Imagine you are an immigrant, new to the U.S., have two kids and end up in New York without a job and barely speak the language. It’s not an easy path. Paola Mendoza lived this experience when she came to the U.S. as a kid with her mom. She took her mother’s story and made it into a tender, uplifting movie about the immigrant experience. The film, Entre Nos, that Mendoza co-wrote, co-directed, and starred in played film festivals back in 2009.
In Entre Nos Mariana (Paola Mendoza) has followed her husband to New York after living on her own in Colombia for years. Together with her two young children, Gabriel (Sebastian Villada Lopez), 10, and Andrea (Laura Montana Cortez), 6, the family reunites in Queens. Things seem to be going well, Mariana makes empanadas and they celebrate. Not long after his family arrives, Antonio gets restless. He breaks the news that he got a new job in Miami and is moving. He says they can come meet him when he is settled. Days pass and Mariana begins to run out of money. She leaves him messages but he doesn’t call back. It becomes clear that Antonio is gone for good and Mariana is left to care for her kids, alone.
Paola Mendoza, in her performance as Mariana, portrays desperation, hope, and strength that are palpable on screen. It’s no surprise that Mendoza’s performance is relatable, sympathetic, and thoughtful. The film tells her life story and the role of Mariana is based on her own mother.
Soon after Entre Nos hit theaters Mendoza was approached to write a book. The result is “The Ones Who Don’t Stay” about a young family who flees war-torn Colombia in the seventies and tries to make a home in Los Angeles. We caught up with Paula Mendoza right after her book launch. Here is what she had to say about turning her movie into a novel and honoring the women in her family by sharing their story.
First let’s talk about your film. What motivated you to write your family’s story and turn it into a screenplay for Entre Nos?
I wanted to thank my mother for all her sacrifices and the only way I was able to do that was share her story. I wanted to shine a light on all the unsung heroes that are our mothers.
Entre Nos is based on your family’s struggle to make it in New York. Can you talk about your early years in the United States as a newcomer. What were the toughest things you had to overcome? Any happy memories?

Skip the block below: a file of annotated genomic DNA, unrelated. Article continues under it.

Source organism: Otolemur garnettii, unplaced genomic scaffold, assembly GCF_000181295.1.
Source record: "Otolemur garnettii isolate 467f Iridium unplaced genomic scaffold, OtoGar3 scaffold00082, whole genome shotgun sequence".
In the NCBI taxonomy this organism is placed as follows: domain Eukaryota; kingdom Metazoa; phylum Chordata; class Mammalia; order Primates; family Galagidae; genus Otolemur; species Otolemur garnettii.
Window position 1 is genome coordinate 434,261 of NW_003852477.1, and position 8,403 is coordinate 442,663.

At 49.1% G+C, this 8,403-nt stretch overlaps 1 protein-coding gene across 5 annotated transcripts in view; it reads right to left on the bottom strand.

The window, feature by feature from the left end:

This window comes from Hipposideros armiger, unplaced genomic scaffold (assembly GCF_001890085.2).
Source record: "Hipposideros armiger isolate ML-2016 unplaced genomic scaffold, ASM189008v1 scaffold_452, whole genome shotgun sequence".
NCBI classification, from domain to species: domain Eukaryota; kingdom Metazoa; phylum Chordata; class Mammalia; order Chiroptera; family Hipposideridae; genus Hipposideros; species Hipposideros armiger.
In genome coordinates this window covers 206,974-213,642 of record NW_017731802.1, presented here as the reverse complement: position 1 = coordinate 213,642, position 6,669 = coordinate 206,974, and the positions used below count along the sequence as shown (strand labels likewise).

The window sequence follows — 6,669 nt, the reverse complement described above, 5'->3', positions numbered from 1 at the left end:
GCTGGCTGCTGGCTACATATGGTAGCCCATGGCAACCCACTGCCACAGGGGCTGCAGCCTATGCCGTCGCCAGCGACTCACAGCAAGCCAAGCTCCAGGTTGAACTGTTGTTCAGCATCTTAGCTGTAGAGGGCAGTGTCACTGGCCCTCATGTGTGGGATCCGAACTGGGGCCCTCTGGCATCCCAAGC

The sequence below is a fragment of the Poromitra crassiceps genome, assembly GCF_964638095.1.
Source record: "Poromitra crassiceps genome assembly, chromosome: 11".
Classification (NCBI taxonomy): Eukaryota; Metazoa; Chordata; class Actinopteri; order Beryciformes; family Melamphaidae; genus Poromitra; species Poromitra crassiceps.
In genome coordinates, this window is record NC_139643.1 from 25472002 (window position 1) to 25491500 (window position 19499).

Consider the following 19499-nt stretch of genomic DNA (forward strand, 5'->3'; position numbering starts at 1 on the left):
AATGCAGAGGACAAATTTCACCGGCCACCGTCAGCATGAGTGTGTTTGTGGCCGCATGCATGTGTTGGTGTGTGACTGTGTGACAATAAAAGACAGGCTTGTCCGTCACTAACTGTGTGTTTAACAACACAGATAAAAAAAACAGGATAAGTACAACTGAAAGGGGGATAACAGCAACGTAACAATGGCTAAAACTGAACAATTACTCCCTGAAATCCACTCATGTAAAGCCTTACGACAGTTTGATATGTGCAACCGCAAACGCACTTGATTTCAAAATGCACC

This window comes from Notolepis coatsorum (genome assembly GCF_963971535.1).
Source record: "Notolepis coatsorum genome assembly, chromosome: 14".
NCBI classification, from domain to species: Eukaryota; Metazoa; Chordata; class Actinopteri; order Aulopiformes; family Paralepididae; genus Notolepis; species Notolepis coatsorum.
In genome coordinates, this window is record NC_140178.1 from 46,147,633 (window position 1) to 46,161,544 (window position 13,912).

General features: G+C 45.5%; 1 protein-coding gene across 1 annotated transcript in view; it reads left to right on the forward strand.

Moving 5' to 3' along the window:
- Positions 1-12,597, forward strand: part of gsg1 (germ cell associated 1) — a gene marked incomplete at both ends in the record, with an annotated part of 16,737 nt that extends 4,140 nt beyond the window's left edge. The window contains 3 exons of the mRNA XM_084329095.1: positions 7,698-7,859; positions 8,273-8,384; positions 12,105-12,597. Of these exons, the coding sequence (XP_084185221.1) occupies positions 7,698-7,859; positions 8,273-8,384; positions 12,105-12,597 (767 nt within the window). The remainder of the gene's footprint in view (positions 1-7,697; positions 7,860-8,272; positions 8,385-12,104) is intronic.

The hardest thing for me was not having family around. It was just my mother, my brother and I and I remember being jealous of my friends that had cousins and aunts and grandparents. I wanted family with me so bad but that is the cross that immigrants must bear.
As for a happy moment… I remember my brother and I played baseball. We made our own championship games with the kids from the neighborhood. Each team had a couple of players. My brother and I played on the same team and we were the team to beat. We maintained our winning streak for months. It was wonderful to win!
Your movie Entre Nos garnered critical acclaim and played various film festivals several years ago. What was the motivation to turn that story into a novel?
I was lucky to have Penguin Books watch the movie and ask me if I wanted to write a novel. I never imagined I would write a book. I never had even dreamed of such a thing but when the opportunity presented itself I could not say no. It took me three years to write the book and I’m very excited to share it with the world!
What was the experience of writing your first book like?
Writing the book was the hardest artistic endeavor I have ever embarked on. The hardest part was being alone with my thoughts and my computer for years and years. I had many tricks to stay disciplined. I needed to stay focused in order to finish the book. I had many days where I wanted to give up because of how hard it was but in the end I always thought about my mom and my grandmother and how they deserved to have their story of strength, love and inspiration told to the world. I wanted to celebrate them and writing my novel was my way of shining a light on them.
Your book “The Ones Who Don’t Stay” was released in Spanish a few months ago and now the English-language version is available in bookstores. Which language was the book written in originally?
I wrote the book in English and then had the book translated into Spanish. I was very involved in the translation as I wanted to make sure nothing was lost in translation.
Writing in Spanish is something I am not comfortable with. I normally write everything in English and then translate it into Spanish. I speak and dream in Spanish but writing in Spanish is something I have yet to conquer.
You recently had a really successful book launch in New York hosted by Soledad O’Brien. What was your favorite part of the event?
I had my book launch at Rush Gallery in NYC. Soledad O’Brien and I had a conversation about my book and immigration reform. We talked about the power of art to push and change policy. We also discussed how we as immigrants need to be active in pushing Congress for immigration reform. The most memorable moment was seeing all my amazing friends come and support such an important night. I loved laughing with them, I loved sharing my hard work with them.